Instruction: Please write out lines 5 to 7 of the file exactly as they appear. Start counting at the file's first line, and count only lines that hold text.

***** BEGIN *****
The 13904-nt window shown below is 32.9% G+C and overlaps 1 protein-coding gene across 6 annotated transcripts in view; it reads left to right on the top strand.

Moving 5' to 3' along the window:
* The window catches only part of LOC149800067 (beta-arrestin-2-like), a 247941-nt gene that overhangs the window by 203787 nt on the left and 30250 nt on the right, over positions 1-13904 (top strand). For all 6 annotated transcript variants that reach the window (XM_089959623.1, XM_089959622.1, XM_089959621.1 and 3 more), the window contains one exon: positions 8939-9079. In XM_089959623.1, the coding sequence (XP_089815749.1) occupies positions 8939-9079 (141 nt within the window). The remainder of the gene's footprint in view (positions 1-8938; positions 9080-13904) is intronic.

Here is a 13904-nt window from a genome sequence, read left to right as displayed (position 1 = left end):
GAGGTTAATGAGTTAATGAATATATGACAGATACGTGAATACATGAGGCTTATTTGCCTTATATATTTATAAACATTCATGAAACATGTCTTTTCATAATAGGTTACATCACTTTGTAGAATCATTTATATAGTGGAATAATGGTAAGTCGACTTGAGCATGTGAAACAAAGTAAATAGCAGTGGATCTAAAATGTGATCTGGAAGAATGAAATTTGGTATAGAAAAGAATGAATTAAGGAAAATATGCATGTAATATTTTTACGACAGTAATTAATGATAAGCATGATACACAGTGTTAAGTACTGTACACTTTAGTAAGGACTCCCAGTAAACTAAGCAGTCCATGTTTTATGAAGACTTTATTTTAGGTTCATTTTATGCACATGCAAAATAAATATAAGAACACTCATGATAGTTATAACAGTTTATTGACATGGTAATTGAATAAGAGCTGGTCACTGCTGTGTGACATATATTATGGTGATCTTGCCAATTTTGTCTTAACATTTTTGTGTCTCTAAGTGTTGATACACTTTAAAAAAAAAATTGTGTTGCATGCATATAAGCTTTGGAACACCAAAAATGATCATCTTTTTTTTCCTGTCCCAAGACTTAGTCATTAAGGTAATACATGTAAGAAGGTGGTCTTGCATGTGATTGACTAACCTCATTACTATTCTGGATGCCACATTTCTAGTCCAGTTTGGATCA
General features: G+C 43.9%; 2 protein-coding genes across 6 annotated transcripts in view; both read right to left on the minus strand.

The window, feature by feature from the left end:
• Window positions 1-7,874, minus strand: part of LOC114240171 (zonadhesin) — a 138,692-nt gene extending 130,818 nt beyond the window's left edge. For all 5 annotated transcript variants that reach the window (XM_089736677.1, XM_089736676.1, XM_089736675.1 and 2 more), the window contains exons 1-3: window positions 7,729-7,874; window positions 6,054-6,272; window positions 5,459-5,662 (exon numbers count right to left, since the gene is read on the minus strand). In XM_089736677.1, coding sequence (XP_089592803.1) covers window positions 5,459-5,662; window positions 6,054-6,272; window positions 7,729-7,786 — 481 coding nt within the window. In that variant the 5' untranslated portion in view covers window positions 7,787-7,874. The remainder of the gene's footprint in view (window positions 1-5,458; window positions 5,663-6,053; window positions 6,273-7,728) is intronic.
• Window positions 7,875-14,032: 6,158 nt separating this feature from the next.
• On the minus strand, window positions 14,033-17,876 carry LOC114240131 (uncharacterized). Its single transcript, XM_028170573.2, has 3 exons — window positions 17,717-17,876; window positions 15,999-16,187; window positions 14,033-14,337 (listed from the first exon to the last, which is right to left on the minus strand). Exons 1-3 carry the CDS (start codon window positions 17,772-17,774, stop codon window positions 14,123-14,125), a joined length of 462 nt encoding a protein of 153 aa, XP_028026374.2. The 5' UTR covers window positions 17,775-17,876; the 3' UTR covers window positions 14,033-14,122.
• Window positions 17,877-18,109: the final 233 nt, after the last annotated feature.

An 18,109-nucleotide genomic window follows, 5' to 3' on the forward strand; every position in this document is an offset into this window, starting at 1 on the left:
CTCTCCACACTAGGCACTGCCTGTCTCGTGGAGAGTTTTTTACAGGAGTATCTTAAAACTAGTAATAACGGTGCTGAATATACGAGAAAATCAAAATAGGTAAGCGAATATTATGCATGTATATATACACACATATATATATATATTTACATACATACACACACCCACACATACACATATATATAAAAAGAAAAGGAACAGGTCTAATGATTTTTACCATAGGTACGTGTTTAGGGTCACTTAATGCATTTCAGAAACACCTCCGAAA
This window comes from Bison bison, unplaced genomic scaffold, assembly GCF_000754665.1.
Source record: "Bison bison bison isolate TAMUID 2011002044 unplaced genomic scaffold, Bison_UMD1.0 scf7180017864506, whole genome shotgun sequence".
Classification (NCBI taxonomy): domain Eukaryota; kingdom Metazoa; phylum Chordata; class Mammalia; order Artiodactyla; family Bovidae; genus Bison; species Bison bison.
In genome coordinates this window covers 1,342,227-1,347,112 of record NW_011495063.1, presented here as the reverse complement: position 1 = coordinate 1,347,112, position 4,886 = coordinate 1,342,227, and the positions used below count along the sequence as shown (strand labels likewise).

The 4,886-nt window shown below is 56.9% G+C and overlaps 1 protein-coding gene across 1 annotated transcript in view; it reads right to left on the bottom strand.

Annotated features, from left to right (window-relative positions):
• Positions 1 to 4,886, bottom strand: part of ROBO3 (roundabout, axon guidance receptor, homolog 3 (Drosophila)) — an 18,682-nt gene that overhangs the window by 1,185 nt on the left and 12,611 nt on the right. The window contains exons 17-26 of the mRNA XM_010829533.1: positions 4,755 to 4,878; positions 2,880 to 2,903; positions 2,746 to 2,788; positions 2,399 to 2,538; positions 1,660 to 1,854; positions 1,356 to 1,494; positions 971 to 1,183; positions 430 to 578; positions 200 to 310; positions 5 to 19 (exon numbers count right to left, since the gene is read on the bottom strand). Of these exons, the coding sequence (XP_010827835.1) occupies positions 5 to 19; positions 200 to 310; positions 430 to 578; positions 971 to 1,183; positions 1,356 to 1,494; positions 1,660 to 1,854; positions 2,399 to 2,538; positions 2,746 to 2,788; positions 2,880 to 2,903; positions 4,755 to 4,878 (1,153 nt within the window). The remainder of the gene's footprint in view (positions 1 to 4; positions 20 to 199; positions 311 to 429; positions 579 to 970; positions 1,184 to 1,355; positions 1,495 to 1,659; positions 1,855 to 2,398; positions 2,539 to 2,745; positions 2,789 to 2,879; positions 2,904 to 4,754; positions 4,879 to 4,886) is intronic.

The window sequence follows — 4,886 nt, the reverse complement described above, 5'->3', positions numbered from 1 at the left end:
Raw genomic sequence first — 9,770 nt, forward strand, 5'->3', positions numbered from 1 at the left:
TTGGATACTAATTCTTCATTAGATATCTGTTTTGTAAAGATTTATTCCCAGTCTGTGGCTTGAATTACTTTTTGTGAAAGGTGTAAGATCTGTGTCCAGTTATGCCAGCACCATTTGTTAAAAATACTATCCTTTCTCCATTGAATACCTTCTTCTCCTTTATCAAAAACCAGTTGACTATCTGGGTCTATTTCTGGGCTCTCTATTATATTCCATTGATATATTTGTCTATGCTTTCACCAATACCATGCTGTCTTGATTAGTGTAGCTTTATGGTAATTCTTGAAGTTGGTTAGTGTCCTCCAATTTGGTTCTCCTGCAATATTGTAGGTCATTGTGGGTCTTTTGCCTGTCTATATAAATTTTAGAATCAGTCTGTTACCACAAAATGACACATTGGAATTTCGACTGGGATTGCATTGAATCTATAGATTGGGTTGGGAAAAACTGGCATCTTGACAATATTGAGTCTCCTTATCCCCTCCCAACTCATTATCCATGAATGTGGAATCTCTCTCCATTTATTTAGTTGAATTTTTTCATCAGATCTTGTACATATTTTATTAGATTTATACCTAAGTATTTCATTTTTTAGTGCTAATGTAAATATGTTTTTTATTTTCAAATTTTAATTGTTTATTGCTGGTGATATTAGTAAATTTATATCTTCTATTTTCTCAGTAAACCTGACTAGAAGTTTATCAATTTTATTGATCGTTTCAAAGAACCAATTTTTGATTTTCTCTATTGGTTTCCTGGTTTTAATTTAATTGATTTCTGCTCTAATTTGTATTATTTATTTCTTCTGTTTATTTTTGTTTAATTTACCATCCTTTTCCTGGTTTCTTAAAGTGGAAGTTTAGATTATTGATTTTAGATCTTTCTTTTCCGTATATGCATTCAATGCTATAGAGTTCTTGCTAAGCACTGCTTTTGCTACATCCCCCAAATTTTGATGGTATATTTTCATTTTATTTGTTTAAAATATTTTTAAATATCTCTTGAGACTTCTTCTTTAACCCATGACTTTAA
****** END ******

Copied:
GAGGTTAATGAGTTAATGAATATATGACAGATACGTGAATACATGAGGCTTATTTGCCTTATATATTTATAAACATTCATGAAACATGTCTTTTCATAATAGGTTACATCACTTTGTAGAATCATTTATATAGTGGAATAATGGTAAGTCGACTTGAGCATGTGAAACAAAGTAAATAGCAGTGGATCTAAAATGTGATCTGGAAGAATGAAATTTGGTATAGAAAAGAATGAATTAAGGAAAATATGCATGTAATATTTTTACGACAGTAATTAATGATAAGCATGATACACAGTGTTAAGTACTGTACACTTTAGTAAGGACTCCCAGTAAACTAAGCAGTCCATGTTTTATGAAGACTTTATTTTAGGTTCATTTTATGCACATGCAAAATAAATATAAGAACACTCATGATAGTTATAACAGTTTATTGACATGGTAATTGAATAAGAGCTGGTCACTGCTGTGTGACATATATTATGGTGATCTTGCCAATTTTGTCTTAACATTTTTGTGTCTCTAAGTGTTGATACACTTTAAAAAAAAAATTGTGTTGCATGCATATAAGCTTTGGAACACCAAAAATGATCATCTTTTTTTTCCTGTCCCAAGACTTAGTCATTAAGGTAATACATGTAAGAAGGTGGTCTTGCATGTGATTGACTAACCTCATTACTATTCTGGATGCCACATTTCTAGTCCAGTTTGGATCA
General features: G+C 43.9%; 2 protein-coding genes across 6 annotated transcripts in view; both read right to left on the minus strand.

The window, feature by feature from the left end: